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Jobs for Votes: RDD Evidence on Patronage in Brazilian Public Sector Hiring: Guest post by Edoardo Teso

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This is the fourth in this year’s series of job market posts.
As the quality of a country's public sector workforce is an essential factor in its effectiveness in providing services, governments should try to hire qualified individuals in the public sector (Finan et al. 2017). However, there may be an important obstacle to the quality of this recruitment process, especially in developing countries: politicians could engage in patronage - the use of public sector jobs to reward their political supporters.

Virtually all modern bureaucracies are characterized by a civil service system, where the introduction of meritocratic hiring criteria was meant to shield public sector jobs from patronage practices. However, politicians typically retain some discretion in the selection of public workers, for instance through the use of temporary contracts (Grindle 2012). As a consequence, patronage could still play an important role in public sector hiring.  Despite the potentially significant impact of this phenomenon on the quality of the public workforce, no study has systematically documented its presence in a modern bureaucracy, limiting our understanding of its consequences for the public sector.

In my job market paper "Patronage in the Allocation of Public Sector Jobs" (joint work with Emanuele Colonnelli and Mounu Prem), I study patronage in the context of Brazilian local governments during the 1997-2014 period.

A Unique Dataset On the Careers and Political Support of Brazilian Public Sector Workers
A crucial empirical challenge has made it difficult to conduct systematic investigations of patronage in public employment: we typically lack data on the careers of public sector workers and on their connections with the political power. To overcome this challenge, we combine two data sources: a longitudinal dataset with detailed information on the careers of the universe of Brazilian public sector employees between 1997 and 2014, and a dataset on more than 2,000,000 political supporters of Brazilian local parties over this period. These supporters are either local politicians or campaign donors, and based on their party affiliation or on the recipient of their donations we can clearly link them to the local party that they support.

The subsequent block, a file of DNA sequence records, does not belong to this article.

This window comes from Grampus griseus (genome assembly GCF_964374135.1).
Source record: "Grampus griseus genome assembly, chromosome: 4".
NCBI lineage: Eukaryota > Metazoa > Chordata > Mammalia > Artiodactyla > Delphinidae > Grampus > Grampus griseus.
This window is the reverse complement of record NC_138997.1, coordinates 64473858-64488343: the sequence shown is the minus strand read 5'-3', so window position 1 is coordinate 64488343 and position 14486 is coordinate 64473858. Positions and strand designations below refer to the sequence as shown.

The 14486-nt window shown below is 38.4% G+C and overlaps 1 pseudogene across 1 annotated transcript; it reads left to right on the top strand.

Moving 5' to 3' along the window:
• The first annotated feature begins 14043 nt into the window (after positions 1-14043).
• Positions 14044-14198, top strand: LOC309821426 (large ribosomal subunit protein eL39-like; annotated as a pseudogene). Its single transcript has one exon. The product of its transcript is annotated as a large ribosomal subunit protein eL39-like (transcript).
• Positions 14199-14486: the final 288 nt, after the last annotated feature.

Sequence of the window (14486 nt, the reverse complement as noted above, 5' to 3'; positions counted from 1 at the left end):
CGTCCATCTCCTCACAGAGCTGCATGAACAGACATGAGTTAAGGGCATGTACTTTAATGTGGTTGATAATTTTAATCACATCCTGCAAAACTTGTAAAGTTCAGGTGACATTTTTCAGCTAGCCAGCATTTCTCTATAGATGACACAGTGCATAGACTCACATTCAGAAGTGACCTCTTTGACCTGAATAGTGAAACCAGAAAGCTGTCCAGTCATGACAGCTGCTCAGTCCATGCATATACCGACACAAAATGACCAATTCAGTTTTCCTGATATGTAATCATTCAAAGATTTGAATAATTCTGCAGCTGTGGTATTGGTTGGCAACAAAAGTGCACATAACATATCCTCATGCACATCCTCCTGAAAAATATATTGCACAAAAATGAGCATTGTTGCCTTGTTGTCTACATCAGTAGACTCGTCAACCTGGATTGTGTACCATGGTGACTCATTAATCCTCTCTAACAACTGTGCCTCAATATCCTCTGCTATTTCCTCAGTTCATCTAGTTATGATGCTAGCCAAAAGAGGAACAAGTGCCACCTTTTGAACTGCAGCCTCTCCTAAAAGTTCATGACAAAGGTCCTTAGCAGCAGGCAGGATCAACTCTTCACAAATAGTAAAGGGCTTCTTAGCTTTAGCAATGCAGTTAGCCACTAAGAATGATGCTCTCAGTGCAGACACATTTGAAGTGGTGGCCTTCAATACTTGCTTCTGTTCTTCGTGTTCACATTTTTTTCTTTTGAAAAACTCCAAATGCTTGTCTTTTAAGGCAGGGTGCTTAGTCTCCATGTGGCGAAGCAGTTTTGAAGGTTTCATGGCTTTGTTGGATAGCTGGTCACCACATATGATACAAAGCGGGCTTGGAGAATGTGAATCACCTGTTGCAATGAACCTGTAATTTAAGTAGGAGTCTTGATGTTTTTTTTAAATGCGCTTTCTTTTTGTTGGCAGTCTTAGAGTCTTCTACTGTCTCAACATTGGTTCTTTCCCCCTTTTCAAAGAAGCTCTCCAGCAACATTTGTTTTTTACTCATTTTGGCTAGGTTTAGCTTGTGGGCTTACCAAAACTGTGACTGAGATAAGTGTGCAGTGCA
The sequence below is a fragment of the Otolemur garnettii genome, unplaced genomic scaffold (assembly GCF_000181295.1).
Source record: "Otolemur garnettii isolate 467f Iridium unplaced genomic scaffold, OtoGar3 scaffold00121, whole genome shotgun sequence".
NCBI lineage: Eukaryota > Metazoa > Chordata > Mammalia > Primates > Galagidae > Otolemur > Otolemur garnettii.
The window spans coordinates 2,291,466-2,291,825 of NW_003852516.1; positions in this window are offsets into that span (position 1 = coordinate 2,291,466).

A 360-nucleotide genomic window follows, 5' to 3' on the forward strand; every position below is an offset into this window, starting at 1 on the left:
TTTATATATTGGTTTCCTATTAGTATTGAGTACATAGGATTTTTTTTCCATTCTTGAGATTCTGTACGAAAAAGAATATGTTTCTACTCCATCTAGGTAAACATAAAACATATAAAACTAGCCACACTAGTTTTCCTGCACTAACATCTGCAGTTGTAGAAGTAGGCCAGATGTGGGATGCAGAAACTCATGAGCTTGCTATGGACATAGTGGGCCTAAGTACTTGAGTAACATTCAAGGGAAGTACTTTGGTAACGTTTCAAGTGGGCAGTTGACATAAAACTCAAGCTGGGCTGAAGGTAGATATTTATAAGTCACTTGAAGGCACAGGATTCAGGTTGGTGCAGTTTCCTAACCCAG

In the first step of the analysis, we test whether political supporters of the party in power in a municipality are favored in their access to public sector jobs. To do so, we use a regression discontinuity design. Specifically, we compare the public sector careers of supporters of a municipality's elected mayor with those of supporters of the losing mayoral candidate, focusing on municipalities where the margin of victory of the winning party over the runner-up was very small. We find that:
- being a political supporter of the party in power increases the probability of being employed in the public sector by 12.4 percentage points (or 51%) among local politicians and by 6.7 percentage points (or 33%) among campaign donors (See Figure).
- Importantly, political favoritism in public hiring does not merely affect the careers of high level bureaucrats, but it is a widespread phenomenon across the whole Brazilian public sector hierarchy: we find that political supporters are granted significant preferential access to jobs from the top to the middle tiers of the bureaucracy, and also to jobs as front-service providers.


Patronage Explains Favoritism in Public Employment, With Negative Impact on Selection